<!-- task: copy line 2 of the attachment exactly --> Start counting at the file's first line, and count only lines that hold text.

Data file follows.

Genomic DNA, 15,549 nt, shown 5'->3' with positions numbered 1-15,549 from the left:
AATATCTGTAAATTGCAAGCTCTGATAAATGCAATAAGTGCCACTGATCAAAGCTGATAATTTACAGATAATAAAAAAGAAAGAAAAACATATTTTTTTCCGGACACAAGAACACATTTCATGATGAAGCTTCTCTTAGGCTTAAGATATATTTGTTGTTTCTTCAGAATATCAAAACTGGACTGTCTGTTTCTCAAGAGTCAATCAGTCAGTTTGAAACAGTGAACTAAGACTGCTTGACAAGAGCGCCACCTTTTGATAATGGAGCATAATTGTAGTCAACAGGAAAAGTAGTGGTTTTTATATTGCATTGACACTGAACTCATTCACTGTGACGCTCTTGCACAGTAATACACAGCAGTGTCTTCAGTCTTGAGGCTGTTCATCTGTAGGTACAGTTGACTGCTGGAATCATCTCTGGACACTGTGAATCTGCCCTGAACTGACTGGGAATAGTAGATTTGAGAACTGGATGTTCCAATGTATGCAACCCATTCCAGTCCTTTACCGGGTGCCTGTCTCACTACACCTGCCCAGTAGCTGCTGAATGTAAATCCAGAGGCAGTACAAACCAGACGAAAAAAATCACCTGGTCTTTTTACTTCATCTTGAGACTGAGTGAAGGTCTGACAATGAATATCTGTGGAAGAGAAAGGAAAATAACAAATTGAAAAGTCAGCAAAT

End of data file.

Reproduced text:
AATATCTGTAAATTGCAAGCTCTGATAAATGCAATAAGTGCCACTGATCAAAGCTGATAATTTACAGATAATAAAAAAGAAAGAAAAACATATTTTTTTCCGGACACAAGAACACATTTCATGATGAAGCTTCTCTTAGGCTTAAGATATATTTGTTGTTTCTTCAGAATATCAAAACTGGACTGTCTGTTTCTCAAGAGTCAATCAGTCAGTTTGAAACAGTGAACTAAGACTGCTTGACAAGAGCGCCACCTTTTGATAATGGAGCATAATTGTAGTCAACAGGAAAAGTAGTGGTTTTTATATTGCATTGACACTGAACTCATTCACTGTGACGCTCTTGCACAGTAATACACAGCAGTGTCTTCAGTCTTGAGGCTGTTCATCTGTAGGTACAGTTGACTGCTGGAATCATCTCTGGACACTGTGAATCTGCCCTGAACTGACTGGGAATAGTAGATTTGAGAACTGGATGTTCCAATGTATGCAACCCATTCCAGTCCTTTACCGGGTGCCTGTCTCACTACACCTGCCCAGTAGCTGCTGAATGTAAATCCAGAGGCAGTACAAACCAGACGAAAAAAATCACCTGGTCTTTTTACTTCATCTTGAGACTGAGTGAAGGTCTGACAATGAATATCTGTGGAAGAGAAAGGAAAATAACAAATTGAAAAGTCAGCAAAT